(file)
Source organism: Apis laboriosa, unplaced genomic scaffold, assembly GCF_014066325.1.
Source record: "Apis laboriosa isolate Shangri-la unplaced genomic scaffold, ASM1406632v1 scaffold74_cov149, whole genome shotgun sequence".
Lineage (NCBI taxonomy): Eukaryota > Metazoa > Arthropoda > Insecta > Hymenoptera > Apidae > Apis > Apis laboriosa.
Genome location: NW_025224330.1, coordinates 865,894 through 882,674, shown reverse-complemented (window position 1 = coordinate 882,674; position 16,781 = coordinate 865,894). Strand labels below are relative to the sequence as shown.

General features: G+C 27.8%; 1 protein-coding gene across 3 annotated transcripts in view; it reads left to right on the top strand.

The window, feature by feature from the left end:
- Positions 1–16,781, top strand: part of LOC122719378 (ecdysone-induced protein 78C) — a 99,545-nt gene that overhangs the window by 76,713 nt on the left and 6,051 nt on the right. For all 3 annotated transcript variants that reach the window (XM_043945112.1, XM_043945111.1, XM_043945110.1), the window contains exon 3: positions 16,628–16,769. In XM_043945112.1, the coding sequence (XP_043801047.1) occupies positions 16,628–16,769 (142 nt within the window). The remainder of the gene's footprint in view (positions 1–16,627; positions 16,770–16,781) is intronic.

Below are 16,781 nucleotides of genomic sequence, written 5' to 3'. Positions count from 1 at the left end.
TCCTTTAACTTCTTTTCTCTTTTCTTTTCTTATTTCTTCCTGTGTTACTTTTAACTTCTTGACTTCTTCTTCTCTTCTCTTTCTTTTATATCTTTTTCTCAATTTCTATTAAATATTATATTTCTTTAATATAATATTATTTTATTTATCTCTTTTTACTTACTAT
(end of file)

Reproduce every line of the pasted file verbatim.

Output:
Source organism: Apis laboriosa, unplaced genomic scaffold, assembly GCF_014066325.1.
Source record: "Apis laboriosa isolate Shangri-la unplaced genomic scaffold, ASM1406632v1 scaffold74_cov149, whole genome shotgun sequence".
Lineage (NCBI taxonomy): Eukaryota > Metazoa > Arthropoda > Insecta > Hymenoptera > Apidae > Apis > Apis laboriosa.
Genome location: NW_025224330.1, coordinates 865,894 through 882,674, shown reverse-complemented (window position 1 = coordinate 882,674; position 16,781 = coordinate 865,894). Strand labels below are relative to the sequence as shown.

General features: G+C 27.8%; 1 protein-coding gene across 3 annotated transcripts in view; it reads left to right on the top strand.

The window, feature by feature from the left end:
- Positions 1–16,781, top strand: part of LOC122719378 (ecdysone-induced protein 78C) — a 99,545-nt gene that overhangs the window by 76,713 nt on the left and 6,051 nt on the right. For all 3 annotated transcript variants that reach the window (XM_043945112.1, XM_043945111.1, XM_043945110.1), the window contains exon 3: positions 16,628–16,769. In XM_043945112.1, the coding sequence (XP_043801047.1) occupies positions 16,628–16,769 (142 nt within the window). The remainder of the gene's footprint in view (positions 1–16,627; positions 16,770–16,781) is intronic.

Below are 16,781 nucleotides of genomic sequence, written 5' to 3'. Positions count from 1 at the left end.
TCCTTTAACTTCTTTTCTCTTTTCTTTTCTTATTTCTTCCTGTGTTACTTTTAACTTCTTGACTTCTTCTTCTCTTCTCTTTCTTTTATATCTTTTTCTCAATTTCTATTAAATATTATATTTCTTTAATATAATATTATTTTATTTATCTCTTTTTACTTACTAT